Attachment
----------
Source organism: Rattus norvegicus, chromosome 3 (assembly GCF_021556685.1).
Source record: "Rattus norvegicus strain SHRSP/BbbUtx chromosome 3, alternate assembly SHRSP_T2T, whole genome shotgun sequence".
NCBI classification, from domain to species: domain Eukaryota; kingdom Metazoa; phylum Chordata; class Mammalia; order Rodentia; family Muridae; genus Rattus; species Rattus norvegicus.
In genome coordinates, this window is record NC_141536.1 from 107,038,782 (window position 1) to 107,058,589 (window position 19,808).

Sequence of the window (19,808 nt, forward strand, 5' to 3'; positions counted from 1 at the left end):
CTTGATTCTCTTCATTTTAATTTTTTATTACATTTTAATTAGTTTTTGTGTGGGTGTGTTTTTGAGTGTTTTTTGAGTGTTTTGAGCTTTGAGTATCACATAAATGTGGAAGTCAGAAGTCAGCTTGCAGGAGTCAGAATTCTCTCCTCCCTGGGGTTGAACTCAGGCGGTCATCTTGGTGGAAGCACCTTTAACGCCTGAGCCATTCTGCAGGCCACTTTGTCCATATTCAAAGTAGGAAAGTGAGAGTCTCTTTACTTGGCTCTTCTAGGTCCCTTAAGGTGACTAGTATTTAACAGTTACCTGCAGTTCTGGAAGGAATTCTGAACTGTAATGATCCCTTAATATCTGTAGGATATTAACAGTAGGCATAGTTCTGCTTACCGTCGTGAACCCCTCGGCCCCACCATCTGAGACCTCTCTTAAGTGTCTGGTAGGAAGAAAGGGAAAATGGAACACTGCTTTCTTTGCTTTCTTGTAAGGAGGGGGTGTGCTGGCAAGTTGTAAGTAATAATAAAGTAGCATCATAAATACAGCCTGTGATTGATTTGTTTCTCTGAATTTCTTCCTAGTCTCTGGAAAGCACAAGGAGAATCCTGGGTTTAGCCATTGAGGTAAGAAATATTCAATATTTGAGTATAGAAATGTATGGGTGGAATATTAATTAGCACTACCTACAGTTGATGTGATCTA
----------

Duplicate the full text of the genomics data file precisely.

Source organism: Rattus norvegicus, chromosome 3 (assembly GCF_021556685.1).
Source record: "Rattus norvegicus strain SHRSP/BbbUtx chromosome 3, alternate assembly SHRSP_T2T, whole genome shotgun sequence".
NCBI classification, from domain to species: domain Eukaryota; kingdom Metazoa; phylum Chordata; class Mammalia; order Rodentia; family Muridae; genus Rattus; species Rattus norvegicus.
In genome coordinates, this window is record NC_141536.1 from 107,038,782 (window position 1) to 107,058,589 (window position 19,808).

Sequence of the window (19,808 nt, forward strand, 5' to 3'; positions counted from 1 at the left end):
CTTGATTCTCTTCATTTTAATTTTTTATTACATTTTAATTAGTTTTTGTGTGGGTGTGTTTTTGAGTGTTTTTTGAGTGTTTTGAGCTTTGAGTATCACATAAATGTGGAAGTCAGAAGTCAGCTTGCAGGAGTCAGAATTCTCTCCTCCCTGGGGTTGAACTCAGGCGGTCATCTTGGTGGAAGCACCTTTAACGCCTGAGCCATTCTGCAGGCCACTTTGTCCATATTCAAAGTAGGAAAGTGAGAGTCTCTTTACTTGGCTCTTCTAGGTCCCTTAAGGTGACTAGTATTTAACAGTTACCTGCAGTTCTGGAAGGAATTCTGAACTGTAATGATCCCTTAATATCTGTAGGATATTAACAGTAGGCATAGTTCTGCTTACCGTCGTGAACCCCTCGGCCCCACCATCTGAGACCTCTCTTAAGTGTCTGGTAGGAAGAAAGGGAAAATGGAACACTGCTTTCTTTGCTTTCTTGTAAGGAGGGGGTGTGCTGGCAAGTTGTAAGTAATAATAAAGTAGCATCATAAATACAGCCTGTGATTGATTTGTTTCTCTGAATTTCTTCCTAGTCTCTGGAAAGCACAAGGAGAATCCTGGGTTTAGCCATTGAGGTAAGAAATATTCAATATTTGAGTATAGAAATGTATGGGTGGAATATTAATTAGCACTACCTACAGTTGATGTGATCTA